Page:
Booker Rowe hadn’t planned on retiring from his position as a violinist in the Philadelphia Orchestra when concert halls went dark in March 2020. After 50 years in the orchestra, he still enjoyed performing. But by the middle of that month, he decided he had hung up his concert tails for a final time. He is still grappling with the abrupt change.
“After 50 years playing with the Philadelphia Orchestra, and five years before that playing with other orchestras, I didn’t know what to expect,” he says. “Daily life is interesting but it’s not music all the time. I miss it. I miss that very much.”
Rowe, who decades earlier made history as the first African-American musician to perform with the Philadelphia Orchestra, announced his retirement in July 2020, after polling family and friends about whether to make the leap. His decision was hastened by an unease with the pandemic-era shifts to online and socially distanced concerts. “I had to slow my life down too,” he admits.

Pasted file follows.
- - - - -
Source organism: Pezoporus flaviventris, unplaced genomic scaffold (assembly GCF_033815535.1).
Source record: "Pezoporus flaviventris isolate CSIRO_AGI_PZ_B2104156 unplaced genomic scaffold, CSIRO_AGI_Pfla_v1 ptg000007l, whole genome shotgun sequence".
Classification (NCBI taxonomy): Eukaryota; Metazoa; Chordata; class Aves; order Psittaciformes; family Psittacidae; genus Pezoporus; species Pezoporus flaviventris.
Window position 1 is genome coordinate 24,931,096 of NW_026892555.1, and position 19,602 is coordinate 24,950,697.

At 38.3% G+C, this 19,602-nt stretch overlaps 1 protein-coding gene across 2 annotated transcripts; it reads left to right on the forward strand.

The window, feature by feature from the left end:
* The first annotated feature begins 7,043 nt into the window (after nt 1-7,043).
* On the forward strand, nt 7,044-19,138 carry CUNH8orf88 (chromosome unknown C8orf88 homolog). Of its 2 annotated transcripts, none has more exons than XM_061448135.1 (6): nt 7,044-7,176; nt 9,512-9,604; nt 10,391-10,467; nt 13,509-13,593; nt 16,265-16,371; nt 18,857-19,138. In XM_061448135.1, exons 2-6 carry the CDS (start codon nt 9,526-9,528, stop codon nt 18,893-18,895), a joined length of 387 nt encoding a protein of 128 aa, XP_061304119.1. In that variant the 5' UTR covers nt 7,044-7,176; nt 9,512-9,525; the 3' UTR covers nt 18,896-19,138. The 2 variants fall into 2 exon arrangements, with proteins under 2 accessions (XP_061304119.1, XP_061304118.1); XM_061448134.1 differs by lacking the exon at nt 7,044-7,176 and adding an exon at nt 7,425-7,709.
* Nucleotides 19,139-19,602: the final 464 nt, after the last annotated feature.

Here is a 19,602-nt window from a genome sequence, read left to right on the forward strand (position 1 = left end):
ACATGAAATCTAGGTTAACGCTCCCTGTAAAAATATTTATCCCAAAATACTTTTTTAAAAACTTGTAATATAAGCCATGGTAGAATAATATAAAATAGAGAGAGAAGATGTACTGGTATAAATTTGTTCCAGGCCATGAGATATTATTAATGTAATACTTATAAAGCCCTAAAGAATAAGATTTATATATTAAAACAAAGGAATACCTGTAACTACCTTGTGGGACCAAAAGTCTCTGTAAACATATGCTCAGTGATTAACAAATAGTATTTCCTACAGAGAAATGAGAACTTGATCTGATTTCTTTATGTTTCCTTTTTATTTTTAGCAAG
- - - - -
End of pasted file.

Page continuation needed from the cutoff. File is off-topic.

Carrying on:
Rowe, 80, was one of seven Philadelphia Orchestra musicians and stage crew who were honored in an online retirement party that summer.
In the past 18 months, classical music has seen a ripple of retirements as performers have re-examined their priorities in the midst of the pandemic. The effects can be seen from the Metropolitan Opera Orchestra, where at least ten players have retired, to the Cincinnati Symphony, where six have stepped down, and from the Emerson Quartet to the Endellion Quartet, both of which announced plans to disband, the latter effective immediately. The Artemis Quartet announced in May that it plans to dissolve its current lineup.
“Musicians who are playing into old age often have faster reflexes or, in some cases, are in better [overall] condition because they are maintaining a very high level of skill.”